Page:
September 26, 2013 AT 3:00 am

3D @ World Maker Faire: Matt Stultz Shares Advances in 3D Printing Materials #3DThursday #3DPrinting

Matt Stultz Shares Advances in 3D Printing Materials, from hackaday:

First up from AS220 is [Matt Stultz] who has been experimenting with filaments other than the usual ABS and PLA. He gave a talk at the 3D Printing stage where he introduced the crowd to High Impact Polystyrene (HIPS), an amazing filament that produces unimaginably smooth objects, but can also be dissolved away with Limonene. This allows [Matt] to create objects with incredible overhangs with direct-off-the-printer mechanical builds such as gear trains and transmissions possible in the future.

If you’re running a 1.75 mm extruder, I highly suggest you pick up a spool of HIPS from Filaco just to play around with. It has the same dissolvable support qualities of PVA, but it also produces wonderful prints to boot. If the people running Filaco read this, I highly suggest you make some 3 mm spools of HIPS because somewhere around half the market has 3mm hot ends.

Along with HIPS, [Matt] also showed off two interesting filaments you need to feel to believe. The first is Laywood, a type of PLA embedded with wood fibers. It doesn’t exactly feel like wood, more like a big chunk of MDF that someone had taken a rasp to.

Laybrick, the PLA infused with chalk dust to emulate a stone texture, also made a showing at [Matt]‘s table. It feels a little like a very fine-grained sandstone, but isn’t cool to the touch as a normal stone should be. With a greater infill, [Matt] should be able to come up with something that really does feel like a natural material.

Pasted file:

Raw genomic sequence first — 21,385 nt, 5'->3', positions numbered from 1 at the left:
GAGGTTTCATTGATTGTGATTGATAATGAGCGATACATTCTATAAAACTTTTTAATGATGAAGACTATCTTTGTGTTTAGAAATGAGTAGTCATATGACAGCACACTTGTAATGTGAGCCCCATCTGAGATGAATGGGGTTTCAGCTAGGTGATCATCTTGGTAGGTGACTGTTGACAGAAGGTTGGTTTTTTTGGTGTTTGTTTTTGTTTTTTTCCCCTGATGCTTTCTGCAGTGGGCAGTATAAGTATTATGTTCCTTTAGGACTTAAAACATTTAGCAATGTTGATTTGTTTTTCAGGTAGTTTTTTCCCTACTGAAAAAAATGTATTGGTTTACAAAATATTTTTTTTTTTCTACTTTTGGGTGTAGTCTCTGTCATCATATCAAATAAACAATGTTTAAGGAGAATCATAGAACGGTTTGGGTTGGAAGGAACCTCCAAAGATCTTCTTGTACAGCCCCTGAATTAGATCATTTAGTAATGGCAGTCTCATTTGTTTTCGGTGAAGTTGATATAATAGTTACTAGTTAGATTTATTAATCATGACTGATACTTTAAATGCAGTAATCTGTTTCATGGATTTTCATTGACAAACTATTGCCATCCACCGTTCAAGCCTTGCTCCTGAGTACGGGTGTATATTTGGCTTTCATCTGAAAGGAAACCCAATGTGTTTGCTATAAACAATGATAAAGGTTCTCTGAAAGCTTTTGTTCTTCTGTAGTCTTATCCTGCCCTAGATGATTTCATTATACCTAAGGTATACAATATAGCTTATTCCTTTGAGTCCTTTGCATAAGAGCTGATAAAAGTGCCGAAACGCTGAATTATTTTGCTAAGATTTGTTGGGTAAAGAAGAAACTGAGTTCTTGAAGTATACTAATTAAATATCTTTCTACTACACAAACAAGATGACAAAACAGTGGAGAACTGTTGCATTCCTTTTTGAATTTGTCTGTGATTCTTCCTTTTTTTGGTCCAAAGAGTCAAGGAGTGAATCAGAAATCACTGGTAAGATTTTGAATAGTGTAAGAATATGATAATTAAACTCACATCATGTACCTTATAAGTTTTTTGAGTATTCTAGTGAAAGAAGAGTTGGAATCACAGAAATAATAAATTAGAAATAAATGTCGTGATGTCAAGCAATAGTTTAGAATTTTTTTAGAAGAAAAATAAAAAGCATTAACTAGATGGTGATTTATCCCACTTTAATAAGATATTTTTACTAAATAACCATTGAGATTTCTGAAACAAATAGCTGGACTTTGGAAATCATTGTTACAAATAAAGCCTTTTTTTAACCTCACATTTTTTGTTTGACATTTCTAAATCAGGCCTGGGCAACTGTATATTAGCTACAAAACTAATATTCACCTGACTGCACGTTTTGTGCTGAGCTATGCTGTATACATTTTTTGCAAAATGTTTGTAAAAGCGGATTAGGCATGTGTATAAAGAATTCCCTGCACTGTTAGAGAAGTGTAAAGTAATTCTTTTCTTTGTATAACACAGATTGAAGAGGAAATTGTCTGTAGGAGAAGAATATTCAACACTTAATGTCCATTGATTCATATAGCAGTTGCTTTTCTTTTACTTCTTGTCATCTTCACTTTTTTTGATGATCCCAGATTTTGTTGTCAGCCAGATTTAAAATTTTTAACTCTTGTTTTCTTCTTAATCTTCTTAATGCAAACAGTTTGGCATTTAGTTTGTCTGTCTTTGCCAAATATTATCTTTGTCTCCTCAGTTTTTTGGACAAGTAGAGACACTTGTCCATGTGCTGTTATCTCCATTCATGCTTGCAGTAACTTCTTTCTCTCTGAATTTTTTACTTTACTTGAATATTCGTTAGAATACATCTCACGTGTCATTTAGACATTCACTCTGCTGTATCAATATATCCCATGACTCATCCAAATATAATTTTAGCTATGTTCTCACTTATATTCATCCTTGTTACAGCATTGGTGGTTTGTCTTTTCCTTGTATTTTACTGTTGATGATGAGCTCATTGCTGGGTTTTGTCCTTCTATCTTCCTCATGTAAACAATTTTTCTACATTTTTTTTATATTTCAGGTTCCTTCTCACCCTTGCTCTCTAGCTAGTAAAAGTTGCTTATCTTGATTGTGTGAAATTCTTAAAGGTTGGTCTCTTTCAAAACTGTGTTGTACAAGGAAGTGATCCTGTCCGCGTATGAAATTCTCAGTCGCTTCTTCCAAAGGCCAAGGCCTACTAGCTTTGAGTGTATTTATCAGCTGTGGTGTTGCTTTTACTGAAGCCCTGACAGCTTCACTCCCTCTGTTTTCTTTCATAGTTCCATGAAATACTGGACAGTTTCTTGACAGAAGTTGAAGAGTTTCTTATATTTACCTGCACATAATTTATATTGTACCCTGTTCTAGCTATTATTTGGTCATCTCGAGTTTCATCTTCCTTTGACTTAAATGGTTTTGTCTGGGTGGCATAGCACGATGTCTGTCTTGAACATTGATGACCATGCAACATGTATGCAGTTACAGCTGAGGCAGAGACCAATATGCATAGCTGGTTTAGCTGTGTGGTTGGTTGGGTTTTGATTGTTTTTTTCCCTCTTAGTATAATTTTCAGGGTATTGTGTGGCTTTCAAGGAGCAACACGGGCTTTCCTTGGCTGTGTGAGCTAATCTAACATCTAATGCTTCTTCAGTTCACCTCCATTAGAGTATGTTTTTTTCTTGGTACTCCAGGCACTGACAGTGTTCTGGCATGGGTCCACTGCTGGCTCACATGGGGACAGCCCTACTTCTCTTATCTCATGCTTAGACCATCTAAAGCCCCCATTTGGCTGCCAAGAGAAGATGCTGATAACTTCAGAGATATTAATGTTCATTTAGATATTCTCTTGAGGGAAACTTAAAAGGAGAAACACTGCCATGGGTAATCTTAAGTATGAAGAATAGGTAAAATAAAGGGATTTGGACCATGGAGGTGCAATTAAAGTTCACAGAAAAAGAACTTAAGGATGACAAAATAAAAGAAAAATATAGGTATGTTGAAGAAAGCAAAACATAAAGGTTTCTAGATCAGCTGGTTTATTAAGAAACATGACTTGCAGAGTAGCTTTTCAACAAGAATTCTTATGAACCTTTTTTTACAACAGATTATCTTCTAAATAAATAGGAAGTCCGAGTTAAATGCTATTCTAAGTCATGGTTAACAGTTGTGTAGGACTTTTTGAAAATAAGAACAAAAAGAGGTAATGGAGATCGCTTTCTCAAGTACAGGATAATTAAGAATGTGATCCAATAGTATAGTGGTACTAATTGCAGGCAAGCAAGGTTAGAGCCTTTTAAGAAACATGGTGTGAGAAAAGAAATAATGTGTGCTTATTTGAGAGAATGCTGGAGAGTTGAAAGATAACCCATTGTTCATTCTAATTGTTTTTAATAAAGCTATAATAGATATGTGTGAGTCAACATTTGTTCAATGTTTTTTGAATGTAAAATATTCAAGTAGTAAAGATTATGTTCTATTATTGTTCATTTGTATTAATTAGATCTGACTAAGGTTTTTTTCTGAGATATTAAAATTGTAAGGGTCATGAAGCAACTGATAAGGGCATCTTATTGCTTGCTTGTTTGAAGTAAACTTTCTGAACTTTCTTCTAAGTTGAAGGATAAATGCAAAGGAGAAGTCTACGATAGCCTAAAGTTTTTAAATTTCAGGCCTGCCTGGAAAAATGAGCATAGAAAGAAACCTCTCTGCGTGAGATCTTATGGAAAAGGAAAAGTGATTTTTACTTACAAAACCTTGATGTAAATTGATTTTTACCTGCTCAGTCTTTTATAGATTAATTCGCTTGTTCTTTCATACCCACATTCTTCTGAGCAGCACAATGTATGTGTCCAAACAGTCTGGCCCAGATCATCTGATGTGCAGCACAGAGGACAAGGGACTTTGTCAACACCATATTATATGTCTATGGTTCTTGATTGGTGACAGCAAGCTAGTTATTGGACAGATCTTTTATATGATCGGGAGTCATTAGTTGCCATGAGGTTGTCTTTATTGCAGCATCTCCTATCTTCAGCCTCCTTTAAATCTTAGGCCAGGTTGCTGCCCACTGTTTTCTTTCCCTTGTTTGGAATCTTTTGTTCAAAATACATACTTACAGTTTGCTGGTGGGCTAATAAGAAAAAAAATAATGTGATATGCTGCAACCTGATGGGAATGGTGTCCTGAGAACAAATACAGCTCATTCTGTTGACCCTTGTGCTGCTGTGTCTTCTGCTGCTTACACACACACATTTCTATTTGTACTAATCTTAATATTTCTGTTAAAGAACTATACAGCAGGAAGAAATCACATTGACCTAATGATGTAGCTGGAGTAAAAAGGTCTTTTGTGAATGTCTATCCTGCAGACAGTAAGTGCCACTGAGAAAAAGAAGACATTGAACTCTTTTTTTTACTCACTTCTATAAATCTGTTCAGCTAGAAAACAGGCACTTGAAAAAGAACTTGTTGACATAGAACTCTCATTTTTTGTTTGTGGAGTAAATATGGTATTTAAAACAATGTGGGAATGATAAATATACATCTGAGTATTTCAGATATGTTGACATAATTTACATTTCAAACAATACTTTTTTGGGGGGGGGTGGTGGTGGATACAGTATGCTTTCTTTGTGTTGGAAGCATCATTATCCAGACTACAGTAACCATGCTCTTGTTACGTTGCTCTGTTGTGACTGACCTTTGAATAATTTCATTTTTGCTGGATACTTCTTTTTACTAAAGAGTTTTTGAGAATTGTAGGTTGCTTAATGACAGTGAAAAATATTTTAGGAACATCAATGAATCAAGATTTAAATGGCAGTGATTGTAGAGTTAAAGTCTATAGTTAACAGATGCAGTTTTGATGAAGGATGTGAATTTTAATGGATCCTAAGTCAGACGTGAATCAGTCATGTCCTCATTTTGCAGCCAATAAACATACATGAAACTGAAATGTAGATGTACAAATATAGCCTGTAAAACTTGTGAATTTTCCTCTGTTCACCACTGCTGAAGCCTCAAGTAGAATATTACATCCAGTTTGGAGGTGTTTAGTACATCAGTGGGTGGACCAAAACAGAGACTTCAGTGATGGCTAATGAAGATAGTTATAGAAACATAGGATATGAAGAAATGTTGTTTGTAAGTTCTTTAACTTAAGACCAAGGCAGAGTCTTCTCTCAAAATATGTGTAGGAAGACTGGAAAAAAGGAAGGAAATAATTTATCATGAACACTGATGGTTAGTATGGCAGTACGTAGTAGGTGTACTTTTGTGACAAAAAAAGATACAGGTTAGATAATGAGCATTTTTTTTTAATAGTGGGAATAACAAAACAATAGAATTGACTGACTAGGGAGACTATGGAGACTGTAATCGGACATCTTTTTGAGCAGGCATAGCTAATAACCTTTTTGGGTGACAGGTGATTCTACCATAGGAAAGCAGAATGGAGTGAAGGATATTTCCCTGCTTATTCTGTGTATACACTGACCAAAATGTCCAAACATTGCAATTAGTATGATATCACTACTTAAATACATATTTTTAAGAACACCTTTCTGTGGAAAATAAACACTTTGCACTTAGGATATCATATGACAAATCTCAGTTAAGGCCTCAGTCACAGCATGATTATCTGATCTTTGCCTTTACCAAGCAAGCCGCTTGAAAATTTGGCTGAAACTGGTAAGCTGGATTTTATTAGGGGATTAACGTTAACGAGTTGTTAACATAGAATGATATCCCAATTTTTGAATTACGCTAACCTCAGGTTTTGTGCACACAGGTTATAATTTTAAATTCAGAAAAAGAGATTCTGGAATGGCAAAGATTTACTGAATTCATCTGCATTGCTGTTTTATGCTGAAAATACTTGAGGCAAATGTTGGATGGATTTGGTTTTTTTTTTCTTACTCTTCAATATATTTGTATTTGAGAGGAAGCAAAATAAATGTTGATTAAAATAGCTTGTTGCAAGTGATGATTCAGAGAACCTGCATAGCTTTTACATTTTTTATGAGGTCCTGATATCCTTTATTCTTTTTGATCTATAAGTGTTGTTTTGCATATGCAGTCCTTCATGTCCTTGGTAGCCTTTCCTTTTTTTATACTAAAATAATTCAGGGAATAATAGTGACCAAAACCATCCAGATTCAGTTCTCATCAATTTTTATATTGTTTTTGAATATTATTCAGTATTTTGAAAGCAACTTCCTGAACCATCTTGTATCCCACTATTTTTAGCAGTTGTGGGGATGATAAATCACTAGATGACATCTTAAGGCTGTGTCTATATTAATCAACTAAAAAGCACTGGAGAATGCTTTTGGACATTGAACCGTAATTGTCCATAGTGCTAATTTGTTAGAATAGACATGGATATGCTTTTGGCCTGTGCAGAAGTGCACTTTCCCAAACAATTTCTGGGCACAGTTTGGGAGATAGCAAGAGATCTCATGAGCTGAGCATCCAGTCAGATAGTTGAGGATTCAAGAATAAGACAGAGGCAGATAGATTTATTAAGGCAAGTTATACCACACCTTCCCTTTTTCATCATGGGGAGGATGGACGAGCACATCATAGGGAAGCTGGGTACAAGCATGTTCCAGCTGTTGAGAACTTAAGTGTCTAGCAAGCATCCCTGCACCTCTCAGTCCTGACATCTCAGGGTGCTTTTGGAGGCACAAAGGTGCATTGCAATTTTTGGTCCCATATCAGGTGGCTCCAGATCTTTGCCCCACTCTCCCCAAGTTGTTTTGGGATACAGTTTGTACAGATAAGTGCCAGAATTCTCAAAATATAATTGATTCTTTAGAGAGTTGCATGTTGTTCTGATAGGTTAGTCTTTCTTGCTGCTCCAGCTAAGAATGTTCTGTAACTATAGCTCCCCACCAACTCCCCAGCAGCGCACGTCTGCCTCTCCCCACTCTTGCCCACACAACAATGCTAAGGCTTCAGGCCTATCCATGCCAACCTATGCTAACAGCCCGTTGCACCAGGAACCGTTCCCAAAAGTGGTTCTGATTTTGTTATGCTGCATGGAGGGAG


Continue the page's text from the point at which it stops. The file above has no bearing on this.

Read more.


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Every Thursday is #3dthursday here at Adafruit! The DIY 3D printing community has passion and dedication for making solid objects from digital models. Recently, we have noticed electronics projects integrated with 3D printed enclosures, brackets, and sculptures, so each Thursday we celebrate and highlight these bold pioneers!

Have you considered building a 3D project around an Arduino or other microcontroller? How about printing a bracket to mount your Raspberry Pi to the back of your HD monitor? And don’t forget the countless LED projects that are possible when you are modeling your projects in 3D!

The Adafruit Learning System has dozens of great tools to get you well on your way to creating incredible works of engineering, interactive art, and design with your 3D printer! If you’ve made a cool project that combines 3D printing and electronics, be sure to let us know, and we’ll feature it here!

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